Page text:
Joanna Shelton

China already figures prominently in President-elect Donald Trump’s sights as he prepares to take office. A sizable number of high-profile controversies promise to keep U.S.-China relations in the headlines in the new year.

On the trade front, the American Chamber of Commerce in China accuses China of significantly increasing barriers to American investors, products and services, and notes that American businesses feel more unwelcome in China today than at any time in the past 20 years. Their complaints mirror statements Trump made on the campaign trail, when he criticized China for stealing U.S. jobs and promised to bring some of them back if elected.

From support and protection of domestic (especially state-owned) industries; theft of U.S. patents and trade secrets; forced transfer of U.S. technology to Chinese companies as a condition of investment; to discrimination against foreign firms in a host of ways, the list of complaints by U.S. firms doing business in China has grown markedly in recent years.

Trump has chosen Peter Navarro, an economics professor and campaign adviser, to head a new White House National Trade Council charged with the ambitious task of reducing America’s trade deficit, bringing jobs back home, and growing the economy. Navarro is co-author of a provocative book, Death by China: Confronting the Dragon, which suggests he will take a tough approach to America’s largest trading partner.

China has its own complaint about America’s refusal to recognize China as a “market economy,” something China argues it was promised as part of its accession to the World Trade Organization 15 years ago on December 11. This technical issue has big implications for how we treat unfairly priced imports from China, such as low-cost steel.

China has brought WTO cases against the United States and the European Union for refusing to recognize it as a market economy. These cases will take years to play out, but China’s ire over what it considers unfair treatment by advanced economies likely will color its approach on other contentious bilateral issues.

Among these issues is a law taking effect January 1 requiring foreign nonprofit organizations in China to register with police and have a government sponsor – part of China’s efforts to reduce foreign influence.

Little guidance has been issued, and many organizations – especially those working on civil or human rights – fear their staff could face arrest, expulsion or other penalties. The law will have a chilling effect on informal, people-to-people ties that can strengthen relations between countries, even when government-to-government ties are strained.

The broader foreign policy front in U.S.-China relations also faces potentially serious strains in 2017.

In December, Trump accepted a phone call from Taiwan’s leader and questioned the “One China” policy that has governed America’s (and most of the world’s) diplomatic approach to China since 1979.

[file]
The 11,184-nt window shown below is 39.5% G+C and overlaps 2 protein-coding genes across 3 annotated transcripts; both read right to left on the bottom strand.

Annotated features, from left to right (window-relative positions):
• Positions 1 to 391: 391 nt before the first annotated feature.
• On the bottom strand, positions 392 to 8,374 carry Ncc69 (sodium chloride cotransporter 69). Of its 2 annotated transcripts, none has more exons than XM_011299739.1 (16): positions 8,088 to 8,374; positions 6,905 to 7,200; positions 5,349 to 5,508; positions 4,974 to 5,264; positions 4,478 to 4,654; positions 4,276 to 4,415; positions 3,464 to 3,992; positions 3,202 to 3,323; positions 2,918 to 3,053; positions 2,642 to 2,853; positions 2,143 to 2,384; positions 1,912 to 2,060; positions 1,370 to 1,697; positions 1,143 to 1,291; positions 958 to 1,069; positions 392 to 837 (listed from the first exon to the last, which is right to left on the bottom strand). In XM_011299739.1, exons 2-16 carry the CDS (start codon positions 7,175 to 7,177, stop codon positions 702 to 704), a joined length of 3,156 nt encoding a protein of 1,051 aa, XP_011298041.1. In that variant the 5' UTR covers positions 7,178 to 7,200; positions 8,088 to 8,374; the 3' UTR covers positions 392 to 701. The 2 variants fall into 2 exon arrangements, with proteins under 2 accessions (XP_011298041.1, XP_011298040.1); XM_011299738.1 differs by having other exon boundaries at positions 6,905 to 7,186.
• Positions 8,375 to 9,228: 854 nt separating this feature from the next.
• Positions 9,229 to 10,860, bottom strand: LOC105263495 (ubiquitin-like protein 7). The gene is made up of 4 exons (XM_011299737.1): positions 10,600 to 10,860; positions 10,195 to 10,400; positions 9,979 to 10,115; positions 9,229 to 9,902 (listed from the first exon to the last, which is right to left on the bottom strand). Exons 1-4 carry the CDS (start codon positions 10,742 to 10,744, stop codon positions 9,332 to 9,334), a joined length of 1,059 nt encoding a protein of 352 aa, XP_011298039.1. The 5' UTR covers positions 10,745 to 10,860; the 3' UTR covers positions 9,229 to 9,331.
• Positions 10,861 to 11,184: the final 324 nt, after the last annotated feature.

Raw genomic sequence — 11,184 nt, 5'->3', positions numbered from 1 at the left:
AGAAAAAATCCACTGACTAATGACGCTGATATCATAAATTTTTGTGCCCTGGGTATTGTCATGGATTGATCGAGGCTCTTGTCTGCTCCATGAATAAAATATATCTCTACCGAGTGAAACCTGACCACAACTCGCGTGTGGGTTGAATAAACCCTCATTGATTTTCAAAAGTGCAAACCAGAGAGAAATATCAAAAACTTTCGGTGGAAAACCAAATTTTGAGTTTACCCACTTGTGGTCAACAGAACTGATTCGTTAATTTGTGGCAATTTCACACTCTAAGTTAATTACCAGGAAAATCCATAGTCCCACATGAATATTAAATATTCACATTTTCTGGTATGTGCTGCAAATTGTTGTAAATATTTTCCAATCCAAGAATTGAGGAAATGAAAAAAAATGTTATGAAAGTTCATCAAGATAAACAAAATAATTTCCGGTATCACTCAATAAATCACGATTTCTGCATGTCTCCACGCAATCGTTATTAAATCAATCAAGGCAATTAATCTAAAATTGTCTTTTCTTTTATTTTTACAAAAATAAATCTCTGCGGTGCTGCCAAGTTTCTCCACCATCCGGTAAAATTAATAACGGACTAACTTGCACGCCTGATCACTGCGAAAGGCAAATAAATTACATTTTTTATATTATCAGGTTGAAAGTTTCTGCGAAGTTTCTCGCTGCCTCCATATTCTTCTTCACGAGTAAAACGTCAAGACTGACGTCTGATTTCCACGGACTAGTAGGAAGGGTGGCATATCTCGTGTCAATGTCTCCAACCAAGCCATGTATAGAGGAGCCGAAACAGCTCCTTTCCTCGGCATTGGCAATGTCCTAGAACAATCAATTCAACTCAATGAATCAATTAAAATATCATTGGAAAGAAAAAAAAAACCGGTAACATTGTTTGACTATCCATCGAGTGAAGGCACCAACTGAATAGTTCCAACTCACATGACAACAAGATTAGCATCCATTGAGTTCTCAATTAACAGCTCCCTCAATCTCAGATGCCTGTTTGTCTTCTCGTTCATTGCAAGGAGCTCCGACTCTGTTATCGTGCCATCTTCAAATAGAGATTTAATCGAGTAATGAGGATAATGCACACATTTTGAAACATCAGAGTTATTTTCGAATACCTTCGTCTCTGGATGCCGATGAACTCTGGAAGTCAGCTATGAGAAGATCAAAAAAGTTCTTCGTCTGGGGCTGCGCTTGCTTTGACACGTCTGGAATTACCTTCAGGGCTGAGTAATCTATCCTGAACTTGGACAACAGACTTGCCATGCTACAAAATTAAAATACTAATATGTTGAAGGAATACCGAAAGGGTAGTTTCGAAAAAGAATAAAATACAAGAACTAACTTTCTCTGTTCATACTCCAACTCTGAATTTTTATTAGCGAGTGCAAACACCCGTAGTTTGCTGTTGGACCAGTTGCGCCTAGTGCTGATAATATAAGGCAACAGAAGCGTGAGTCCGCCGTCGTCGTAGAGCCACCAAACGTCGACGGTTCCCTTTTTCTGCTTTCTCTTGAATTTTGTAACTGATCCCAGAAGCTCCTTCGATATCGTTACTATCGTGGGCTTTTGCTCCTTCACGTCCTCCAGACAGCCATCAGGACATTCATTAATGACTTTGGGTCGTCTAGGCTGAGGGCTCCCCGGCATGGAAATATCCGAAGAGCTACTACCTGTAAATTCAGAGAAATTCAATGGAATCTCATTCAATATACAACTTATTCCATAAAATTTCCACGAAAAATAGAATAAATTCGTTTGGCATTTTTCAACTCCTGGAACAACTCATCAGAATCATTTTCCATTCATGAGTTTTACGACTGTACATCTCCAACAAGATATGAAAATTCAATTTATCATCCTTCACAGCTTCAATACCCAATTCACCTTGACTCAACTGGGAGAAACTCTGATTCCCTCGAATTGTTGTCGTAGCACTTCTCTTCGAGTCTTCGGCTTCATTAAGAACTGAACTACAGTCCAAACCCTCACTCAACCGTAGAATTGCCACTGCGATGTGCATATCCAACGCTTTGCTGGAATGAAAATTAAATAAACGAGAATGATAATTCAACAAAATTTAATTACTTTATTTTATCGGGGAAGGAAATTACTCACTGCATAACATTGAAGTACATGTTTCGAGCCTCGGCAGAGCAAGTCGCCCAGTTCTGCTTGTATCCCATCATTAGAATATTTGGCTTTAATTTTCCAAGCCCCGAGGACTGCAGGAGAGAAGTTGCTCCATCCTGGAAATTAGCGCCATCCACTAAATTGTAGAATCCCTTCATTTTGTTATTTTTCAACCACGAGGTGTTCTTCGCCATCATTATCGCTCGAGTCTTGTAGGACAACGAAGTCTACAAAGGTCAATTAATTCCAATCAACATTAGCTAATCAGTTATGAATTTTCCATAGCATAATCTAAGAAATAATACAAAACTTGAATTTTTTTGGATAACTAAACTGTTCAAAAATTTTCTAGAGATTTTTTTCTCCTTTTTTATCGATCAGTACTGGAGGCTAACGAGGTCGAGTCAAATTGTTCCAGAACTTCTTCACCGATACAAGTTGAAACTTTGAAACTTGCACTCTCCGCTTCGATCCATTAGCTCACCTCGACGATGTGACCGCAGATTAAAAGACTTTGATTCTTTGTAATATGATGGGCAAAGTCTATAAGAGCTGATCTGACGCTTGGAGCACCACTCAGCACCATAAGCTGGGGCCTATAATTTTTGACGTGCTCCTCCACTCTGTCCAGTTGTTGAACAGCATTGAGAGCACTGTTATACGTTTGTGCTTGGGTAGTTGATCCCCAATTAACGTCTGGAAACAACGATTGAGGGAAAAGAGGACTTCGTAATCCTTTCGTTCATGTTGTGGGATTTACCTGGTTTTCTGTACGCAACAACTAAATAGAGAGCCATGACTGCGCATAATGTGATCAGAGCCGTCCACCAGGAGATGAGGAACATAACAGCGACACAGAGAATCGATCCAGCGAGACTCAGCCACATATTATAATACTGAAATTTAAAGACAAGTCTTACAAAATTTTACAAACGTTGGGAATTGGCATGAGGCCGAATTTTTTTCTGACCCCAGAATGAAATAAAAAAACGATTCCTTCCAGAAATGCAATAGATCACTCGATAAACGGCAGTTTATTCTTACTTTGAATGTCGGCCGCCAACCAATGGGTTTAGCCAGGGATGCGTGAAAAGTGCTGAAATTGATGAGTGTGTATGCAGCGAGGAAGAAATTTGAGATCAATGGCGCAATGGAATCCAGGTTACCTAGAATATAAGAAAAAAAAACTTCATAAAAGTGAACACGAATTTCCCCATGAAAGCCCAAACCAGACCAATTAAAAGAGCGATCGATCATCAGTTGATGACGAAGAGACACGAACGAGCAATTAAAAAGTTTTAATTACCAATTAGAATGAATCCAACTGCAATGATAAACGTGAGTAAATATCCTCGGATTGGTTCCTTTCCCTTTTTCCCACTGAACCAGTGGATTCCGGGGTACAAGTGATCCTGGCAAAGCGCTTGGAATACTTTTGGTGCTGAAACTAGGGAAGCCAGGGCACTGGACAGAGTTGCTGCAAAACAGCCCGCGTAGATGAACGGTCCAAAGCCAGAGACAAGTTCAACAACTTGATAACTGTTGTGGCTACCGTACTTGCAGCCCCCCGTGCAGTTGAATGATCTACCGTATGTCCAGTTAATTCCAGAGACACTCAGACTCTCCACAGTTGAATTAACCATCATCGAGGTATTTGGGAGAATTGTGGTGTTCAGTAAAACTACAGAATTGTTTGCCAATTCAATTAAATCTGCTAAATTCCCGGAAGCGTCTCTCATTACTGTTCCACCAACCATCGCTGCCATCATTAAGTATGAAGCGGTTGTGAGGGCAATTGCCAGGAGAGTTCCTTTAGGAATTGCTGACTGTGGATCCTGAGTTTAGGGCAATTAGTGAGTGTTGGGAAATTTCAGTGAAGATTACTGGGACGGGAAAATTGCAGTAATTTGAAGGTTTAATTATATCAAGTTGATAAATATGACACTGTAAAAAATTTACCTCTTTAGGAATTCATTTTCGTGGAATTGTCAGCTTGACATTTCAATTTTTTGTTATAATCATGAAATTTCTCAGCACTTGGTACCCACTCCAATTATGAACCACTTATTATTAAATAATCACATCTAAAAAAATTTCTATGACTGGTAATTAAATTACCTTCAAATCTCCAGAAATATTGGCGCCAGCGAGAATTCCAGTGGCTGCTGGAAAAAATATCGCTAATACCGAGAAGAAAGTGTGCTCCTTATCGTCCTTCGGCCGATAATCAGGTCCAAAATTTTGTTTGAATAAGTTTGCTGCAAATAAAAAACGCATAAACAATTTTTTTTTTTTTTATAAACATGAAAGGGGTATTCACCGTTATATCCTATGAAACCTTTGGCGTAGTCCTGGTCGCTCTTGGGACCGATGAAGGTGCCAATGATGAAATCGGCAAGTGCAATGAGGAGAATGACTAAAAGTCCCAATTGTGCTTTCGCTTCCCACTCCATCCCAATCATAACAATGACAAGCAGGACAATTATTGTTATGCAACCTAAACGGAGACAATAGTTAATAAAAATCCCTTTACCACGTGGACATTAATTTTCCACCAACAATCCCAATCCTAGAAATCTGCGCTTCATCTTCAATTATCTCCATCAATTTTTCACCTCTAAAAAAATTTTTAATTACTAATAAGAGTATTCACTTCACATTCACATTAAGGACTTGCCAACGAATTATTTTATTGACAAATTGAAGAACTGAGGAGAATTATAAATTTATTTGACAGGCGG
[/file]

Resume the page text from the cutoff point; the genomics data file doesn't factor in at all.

China’s initial response to this unprecedented high level communication was relatively muted, but its leaders are unlikely to remain so quiescent in the face of future challenges to the status quo concerning Taiwan, which China considers a renegade province.

China’s aggressive island-building on, and militarization of, coral reefs and other islets in the South and East China Seas is causing growing concern in neighboring countries – and in U.S. military circles – about China’s intentions. More worrisome, it’s not entirely clear whether Chinese President Xi Jinping is fully in control of Chinese military provocations in the region.

Adding to the uncertainties is the Communist Party congress scheduled for late 2017, during which President Xi faces (likely) reelection as head of the party for another five-year term. But he also will try to engineer the election of a new leadership team loyal to him, in an effort to further consolidate his already considerable power.

Balancing the many stresses and strains that inevitably accompany the emergence of a new power on the world scene is always difficult. Handling a country like China, whose economic and political systems and values differ so greatly from ours, is particularly challenging.

President Richard Nixon in 1972 surprised America and the world when he became the first president to visit the People’s Republic of China, paving the way for normalization of relations. His historic visit was part of an American effort to drive a wedge between two communist powers, China and the Soviet Union.

It’s anyone’s guess whether Trump or his advisers have the same strategic foresight or plans as did Nixon and his National Security Advisor, Henry Kissinger. What we can say with certainty is that U.S.-China relations face some very rocky times in the years ahead.

Joanna Shelton was Deputy Secretary General of the Organization for Economic Cooperation and Development (OECD) in Paris; held senior positions in the executive branch and Congress in Washington, D.C.; and teaches periodically at the University of Montana. You can reach her through her website, joannashelton.com.

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